Solo Show


Catalogue, 2005


Whether something is true or not – for Stefano Cagol's "Lies"

"It is not the fear of madness which will oblige us to leave the flag of imagination furled"
André Breton, Manifestes du Surrealisme

In the late 18th century the national flag of the United States of America symbolized independence and freedom. Two centuries later, in the early years of a new century that we all welcomed with hope and anticipation for a new future and a new era of peace, the same flag has become a flag that is probably the most often seen in the media worldwide that questions a new war waged by mankind.

Through its dynamic image of the Star-Spangled Banner, Stefano Cagol's Stars and Stripes questions the world situation in the new century. Despite only minimal digital manipulation of the image by the artist, much is conveyed by the simplicity of Cagol's ploy. What I saw initially was the first version of Stars and Stripes (2000-2002). As the flag flapping in the wind is depicted as a mirror image divided by a line down the middle, my first impression was men's boxer pants with a pattern of the stars & stripes. A Japanese economist once described humans as "apes in pants", while pants also represent an upgraded version of the fig leaf that Adam wrapped around his loins when he first became aware of good and evil in the world. The adoption of the concept of good and evil by the human race also produced the naked emperor and the hypocrisy of the masses.

Cagol has also been producing a series of videos such as Digital Wind (2000-2002) and Horizon (2001-2004) featuring double images of cityscapes and natural phenomena. In each case, the real image is depicted with its mirror image, making the observer consider issues of reality and illusion and truth and authenticity. It is, however, unclear whether either image represents the 'true' image. 11:9 represented a moment in which reality transcended films or novels, and the ever-changing images of Cagol's works conveys to us that, regardless of the times or reigning attitudes, the authenticity of an image and good and evil remain variable and continue to fluctuate. Alternatively, our world can be described as being 'surrealistic' as expressed by Breton - "I believe in the future resolution of these two states, dream and reality, which are seemingly so contradictory, into a kind of absolute reality, a surreality, if one may so speak."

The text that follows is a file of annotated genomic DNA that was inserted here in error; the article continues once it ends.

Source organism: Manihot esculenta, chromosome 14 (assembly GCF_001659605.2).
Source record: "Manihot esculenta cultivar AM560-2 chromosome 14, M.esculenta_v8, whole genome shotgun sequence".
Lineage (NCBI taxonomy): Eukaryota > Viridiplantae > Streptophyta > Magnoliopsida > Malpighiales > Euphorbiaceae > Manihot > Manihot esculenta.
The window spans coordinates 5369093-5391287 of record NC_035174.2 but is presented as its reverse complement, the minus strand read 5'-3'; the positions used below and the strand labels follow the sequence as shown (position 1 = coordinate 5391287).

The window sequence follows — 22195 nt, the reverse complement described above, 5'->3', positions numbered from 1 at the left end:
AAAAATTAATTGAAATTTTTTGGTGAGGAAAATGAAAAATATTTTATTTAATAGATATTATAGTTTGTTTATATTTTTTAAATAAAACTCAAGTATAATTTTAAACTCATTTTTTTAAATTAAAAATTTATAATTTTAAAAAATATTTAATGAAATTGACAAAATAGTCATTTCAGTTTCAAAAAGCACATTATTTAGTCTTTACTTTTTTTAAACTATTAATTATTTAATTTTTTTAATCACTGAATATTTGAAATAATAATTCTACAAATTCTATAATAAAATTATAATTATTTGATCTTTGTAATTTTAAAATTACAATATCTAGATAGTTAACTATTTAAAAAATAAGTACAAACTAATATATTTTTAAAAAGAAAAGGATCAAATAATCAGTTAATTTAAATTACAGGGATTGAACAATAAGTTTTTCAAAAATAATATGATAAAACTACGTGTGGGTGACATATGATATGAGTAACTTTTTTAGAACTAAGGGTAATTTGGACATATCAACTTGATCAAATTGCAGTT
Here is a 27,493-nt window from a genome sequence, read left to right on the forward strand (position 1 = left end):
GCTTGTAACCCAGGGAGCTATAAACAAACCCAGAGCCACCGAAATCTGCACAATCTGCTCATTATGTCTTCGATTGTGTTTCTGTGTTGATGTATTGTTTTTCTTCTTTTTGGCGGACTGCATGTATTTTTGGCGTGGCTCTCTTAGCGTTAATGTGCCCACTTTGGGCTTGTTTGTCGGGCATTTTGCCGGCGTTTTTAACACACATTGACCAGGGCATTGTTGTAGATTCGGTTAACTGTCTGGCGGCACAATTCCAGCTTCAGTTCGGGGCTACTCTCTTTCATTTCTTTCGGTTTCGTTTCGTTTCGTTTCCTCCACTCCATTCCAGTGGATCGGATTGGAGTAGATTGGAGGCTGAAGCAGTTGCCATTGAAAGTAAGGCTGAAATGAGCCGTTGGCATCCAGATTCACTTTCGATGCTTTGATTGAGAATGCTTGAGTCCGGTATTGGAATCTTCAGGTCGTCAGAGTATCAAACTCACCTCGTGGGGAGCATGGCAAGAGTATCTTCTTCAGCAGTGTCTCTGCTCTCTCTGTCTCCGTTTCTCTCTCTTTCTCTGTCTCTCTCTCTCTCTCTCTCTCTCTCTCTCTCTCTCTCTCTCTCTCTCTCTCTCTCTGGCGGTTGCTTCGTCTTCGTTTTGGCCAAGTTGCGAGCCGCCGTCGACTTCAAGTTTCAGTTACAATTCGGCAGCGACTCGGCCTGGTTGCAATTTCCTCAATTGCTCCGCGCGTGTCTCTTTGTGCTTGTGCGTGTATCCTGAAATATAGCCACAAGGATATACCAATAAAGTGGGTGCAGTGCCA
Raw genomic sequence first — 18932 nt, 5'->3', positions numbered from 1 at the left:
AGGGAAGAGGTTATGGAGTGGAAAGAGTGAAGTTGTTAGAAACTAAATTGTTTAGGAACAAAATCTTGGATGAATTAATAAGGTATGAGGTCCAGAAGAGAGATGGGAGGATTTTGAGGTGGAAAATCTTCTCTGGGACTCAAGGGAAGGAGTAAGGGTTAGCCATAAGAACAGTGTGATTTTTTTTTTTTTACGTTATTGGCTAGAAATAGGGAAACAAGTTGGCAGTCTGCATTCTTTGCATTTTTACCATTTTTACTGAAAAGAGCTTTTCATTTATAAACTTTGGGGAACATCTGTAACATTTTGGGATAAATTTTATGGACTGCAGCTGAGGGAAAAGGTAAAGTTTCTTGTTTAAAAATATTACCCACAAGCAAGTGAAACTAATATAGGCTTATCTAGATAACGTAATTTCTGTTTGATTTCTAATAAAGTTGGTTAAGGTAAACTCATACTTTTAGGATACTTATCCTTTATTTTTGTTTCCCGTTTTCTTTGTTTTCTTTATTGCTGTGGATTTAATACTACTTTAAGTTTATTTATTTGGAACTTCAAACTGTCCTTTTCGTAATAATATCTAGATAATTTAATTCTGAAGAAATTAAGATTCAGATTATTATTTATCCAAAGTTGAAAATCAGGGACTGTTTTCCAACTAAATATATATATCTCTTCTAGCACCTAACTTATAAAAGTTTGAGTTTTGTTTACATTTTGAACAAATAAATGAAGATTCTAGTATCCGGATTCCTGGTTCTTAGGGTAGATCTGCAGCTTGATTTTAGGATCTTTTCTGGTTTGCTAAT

In the new version of Stars & Stripes created for this solo exhibition "Lies", there is a greater subtlety in the movement of the flag, which emphasizes the changing nature and dynamism of a world that becomes increasingly complex and diverse as it is affected by significant internal and external events. At intervals of between ten seconds and five minutes, Stars & Stripes is interspersed with five seconds of darkness as the image changes in slow motion. Distorted and linked images of modern society are superimposed onto the flag as it moves eerily like a jellyfish or a ray, while the constantly changing image at times resembles a mask worn by a man who is plotting evil. The Stars and Stripes glimmering in the sunlight as it flutters against a background of clear blue sky could also be a symbol of what the Americans call 'justice'. In contrast, as the flag becomes a shadow against the grey sky, it is also reminiscent of a dark cloud looming over society. The soundtrack has been recorded in the streets of New York but as the recording has been adjusted to play at low-speed, rather than representing the cheers and applause rising from a festive parade in Manhattan, the soundtrack conveys a sense of foreboding. At the end of the film, the Stars and Stripes, which represents both truth and lies, begins to move towards the observer. It is as though Cagol is asking us to consider how each of us can remain autonomous and continue to raise the 'flag of imagination' in this world which we are all part of, a world in which truth and lies continually change and in which good and evil have many faces. 

Mami Kataoka    (Senior Curator, Mori Art Museum, Tokyo)


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